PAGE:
(6 August 2018, source edie newsroom)
EXCLUSIVE: The University of London is working on a full environmental strategy that will enable the campus to reach zero carbon emissions by 2036.
To get there, it has called on leading universities to deliver a range of ideas and technologies as part of a “crowdsourcing” event.
As noted in the University’s latest sustainability update, carbon emissions have been reduced by 47% since 2010 – surpassing a 43% target almost two years early. An 80% reduction goal has also been lined up for 2050. The University also sources 100% of its energy needs from renewables.
The University of London will crowdsource a new zero-emissions programme, covering its operations and built environment, with the aim of reaching zero carbon emissions by 2036. The University is “laying down the gauntlet” to a range of experts across the areas of green architecture, engineering and design to realise this ambition.
Decision makers from more than 30 UK universities will all meet on 12 October to outline blueprints for the strategy, which will then be shared in a report summarising all the discussions from the day.
The University of London’s sustainability projects lead Matt Wilkinson, clarified that the event will act as a source of inspiration for the University to create a carbon strategy based on “real-world difficulties” that UK universities are faced with.
“In terms of the technologies, we’re hoping for a wide range of options to be discussed. We’ve invited a broad range of architects, designers, consultants and evaluation professionals and are happy to hear about any solutions they can offer or have experience of,” Wilkinson said. “Our hope it for a very wide range of technologies to be discussed so as to inspire our strategy and the work of the other universities who attend.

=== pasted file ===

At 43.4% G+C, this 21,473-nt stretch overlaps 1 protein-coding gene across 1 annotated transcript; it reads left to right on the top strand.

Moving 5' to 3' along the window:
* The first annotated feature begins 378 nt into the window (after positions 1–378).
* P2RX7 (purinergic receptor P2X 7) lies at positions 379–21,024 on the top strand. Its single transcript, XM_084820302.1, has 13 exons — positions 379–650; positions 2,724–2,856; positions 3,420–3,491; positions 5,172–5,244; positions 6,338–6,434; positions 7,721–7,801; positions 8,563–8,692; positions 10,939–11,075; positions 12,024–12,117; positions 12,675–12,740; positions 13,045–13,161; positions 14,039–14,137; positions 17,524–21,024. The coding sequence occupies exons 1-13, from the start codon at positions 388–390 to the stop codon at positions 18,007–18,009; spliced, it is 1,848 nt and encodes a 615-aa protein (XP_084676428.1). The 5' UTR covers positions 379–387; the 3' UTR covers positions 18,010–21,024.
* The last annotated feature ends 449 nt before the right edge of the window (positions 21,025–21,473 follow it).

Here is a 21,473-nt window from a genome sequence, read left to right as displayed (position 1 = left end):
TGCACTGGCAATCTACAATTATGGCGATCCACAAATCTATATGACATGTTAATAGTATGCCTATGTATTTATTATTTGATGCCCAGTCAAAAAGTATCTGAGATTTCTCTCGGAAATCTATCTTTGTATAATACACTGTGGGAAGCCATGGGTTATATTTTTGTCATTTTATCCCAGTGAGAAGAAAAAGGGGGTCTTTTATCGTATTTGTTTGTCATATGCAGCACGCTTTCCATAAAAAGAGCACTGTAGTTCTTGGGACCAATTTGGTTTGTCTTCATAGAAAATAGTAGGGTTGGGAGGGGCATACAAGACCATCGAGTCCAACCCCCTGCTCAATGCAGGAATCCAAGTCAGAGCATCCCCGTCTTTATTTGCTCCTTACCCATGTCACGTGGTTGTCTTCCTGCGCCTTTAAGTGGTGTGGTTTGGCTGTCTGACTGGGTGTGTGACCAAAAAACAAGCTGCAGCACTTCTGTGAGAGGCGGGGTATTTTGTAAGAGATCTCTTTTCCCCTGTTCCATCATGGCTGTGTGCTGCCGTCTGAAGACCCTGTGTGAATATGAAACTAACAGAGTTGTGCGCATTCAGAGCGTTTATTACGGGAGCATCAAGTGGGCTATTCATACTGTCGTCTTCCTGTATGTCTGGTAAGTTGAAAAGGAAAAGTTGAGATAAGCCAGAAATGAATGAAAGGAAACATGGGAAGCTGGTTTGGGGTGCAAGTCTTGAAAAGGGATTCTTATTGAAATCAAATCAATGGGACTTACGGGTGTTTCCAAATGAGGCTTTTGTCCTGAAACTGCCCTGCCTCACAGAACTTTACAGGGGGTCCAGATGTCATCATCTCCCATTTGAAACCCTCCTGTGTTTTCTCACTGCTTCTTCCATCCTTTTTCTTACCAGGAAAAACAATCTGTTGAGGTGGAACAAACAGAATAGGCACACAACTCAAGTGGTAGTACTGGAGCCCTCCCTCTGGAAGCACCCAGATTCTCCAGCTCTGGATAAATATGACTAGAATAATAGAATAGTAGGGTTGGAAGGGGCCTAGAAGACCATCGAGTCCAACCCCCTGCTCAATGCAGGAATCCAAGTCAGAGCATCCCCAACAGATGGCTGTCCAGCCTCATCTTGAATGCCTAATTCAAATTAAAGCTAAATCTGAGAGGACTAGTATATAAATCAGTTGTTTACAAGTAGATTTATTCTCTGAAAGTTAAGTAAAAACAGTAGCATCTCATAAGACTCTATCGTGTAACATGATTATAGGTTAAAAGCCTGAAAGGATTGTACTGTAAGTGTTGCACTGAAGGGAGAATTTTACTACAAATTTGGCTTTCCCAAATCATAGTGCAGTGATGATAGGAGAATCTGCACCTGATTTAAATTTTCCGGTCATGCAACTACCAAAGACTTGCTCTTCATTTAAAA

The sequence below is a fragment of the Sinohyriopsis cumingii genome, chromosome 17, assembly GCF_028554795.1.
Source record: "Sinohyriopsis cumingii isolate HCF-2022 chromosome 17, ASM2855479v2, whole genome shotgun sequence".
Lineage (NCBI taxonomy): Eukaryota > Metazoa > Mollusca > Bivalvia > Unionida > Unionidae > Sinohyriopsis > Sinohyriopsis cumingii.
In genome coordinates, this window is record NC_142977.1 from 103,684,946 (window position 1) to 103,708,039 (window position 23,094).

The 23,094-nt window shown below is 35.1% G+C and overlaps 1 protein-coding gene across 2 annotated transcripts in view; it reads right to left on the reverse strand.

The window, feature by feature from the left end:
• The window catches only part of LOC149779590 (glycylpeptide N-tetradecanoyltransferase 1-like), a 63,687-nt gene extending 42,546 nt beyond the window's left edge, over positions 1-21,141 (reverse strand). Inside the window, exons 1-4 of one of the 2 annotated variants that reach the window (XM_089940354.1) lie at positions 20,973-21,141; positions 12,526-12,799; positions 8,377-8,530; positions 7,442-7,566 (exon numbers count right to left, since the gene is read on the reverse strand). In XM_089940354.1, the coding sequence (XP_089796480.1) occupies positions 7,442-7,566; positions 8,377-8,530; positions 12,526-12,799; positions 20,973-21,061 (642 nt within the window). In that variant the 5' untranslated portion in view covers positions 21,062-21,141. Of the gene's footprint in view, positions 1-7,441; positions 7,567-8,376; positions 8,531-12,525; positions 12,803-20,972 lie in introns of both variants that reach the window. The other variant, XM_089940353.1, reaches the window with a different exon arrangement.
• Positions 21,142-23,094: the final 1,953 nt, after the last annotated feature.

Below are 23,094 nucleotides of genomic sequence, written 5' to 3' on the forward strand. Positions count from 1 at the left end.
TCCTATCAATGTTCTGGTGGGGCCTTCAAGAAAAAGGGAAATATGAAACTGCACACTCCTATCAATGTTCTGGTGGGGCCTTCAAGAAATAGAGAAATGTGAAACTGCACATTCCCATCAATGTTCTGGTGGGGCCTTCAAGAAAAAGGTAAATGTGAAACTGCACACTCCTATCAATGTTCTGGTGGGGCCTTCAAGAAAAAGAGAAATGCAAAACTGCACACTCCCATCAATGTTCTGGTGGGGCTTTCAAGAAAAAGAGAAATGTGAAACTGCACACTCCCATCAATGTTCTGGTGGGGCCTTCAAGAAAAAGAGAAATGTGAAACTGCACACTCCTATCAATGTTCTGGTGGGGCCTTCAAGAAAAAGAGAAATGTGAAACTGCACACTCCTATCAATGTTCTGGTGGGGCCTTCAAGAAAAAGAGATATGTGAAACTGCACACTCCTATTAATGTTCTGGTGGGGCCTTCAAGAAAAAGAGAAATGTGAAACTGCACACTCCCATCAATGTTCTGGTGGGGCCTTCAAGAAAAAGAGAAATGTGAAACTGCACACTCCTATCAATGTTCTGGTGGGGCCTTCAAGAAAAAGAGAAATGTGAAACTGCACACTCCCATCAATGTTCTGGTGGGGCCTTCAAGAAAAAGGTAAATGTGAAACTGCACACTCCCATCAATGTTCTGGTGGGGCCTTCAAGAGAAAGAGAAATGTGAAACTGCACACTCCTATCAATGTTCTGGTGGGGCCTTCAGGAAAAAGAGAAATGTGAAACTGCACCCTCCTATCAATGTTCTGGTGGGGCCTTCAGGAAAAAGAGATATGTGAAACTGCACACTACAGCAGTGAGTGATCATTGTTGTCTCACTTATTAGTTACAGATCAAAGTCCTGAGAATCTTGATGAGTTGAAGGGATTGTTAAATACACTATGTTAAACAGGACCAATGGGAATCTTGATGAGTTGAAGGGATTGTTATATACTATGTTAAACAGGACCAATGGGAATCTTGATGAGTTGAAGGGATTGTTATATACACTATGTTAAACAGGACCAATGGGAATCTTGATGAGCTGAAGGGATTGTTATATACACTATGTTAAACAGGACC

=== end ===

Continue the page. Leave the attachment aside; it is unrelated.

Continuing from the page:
“We don’t currently intend to set strict parameters for the discussions. However, we’re planning for several universities to present on the real-world difficulties they’ve faced with their own projects and we will present the University of London’s Master Plan which outlines the development plans for the university up to 2036. As the plan will be carried out over the next 18 years we don’t intend to ask plans to stick to a specific budget.”
The University of London confirmed that it is working on a wider strategy covering travel, waste, biodiversity, supply chains, procurement and food waste, but that the crowdsourcing event will originally focus on decarbonising, renovating and retrofitting the University’s building stock. No specific plans are in place to crowdsource other aspects of the strategy yet.
The forthcoming report will include a directory of services covering each attending professional, listing the services they can provide and their contact details. The report will be made available to the 300+ members of the Environmental Association for Universities and Colleges (EUAC) – the member association for university sustainability – enabling others to explore low-carbon technologies.
Wilkinson noted that the aim of the report was to inspire other universities to accelerate progress towards carbon commitments. Last year, English universities achieved their best year-on-year reduction in carbon emissions to date, although an annual 7% reduction is unlikely to put the sector on track to meet a 2020 carbon reduction target of 43%.
“Our overall aim is to gain and share inspiration,” Wilkinson said. “Following the day, we will bring all of the discussions, and presented solutions together into a report which we will share externally to inspire other establishments and give them an idea all the options there are out there to reduce carbon on their campuses.
“Internally, we will look at all the different solutions offered and use them to inspire the carbon reduction element of our environmental sustainability strategy. As yet we don’t have a deadline for our strategy but would expect for it to be finalised in the first half of next year at which point we intend to share it among interested parties and networks.”
Sourced from edie newsroom – Article by Matt Mace (6th August 2018)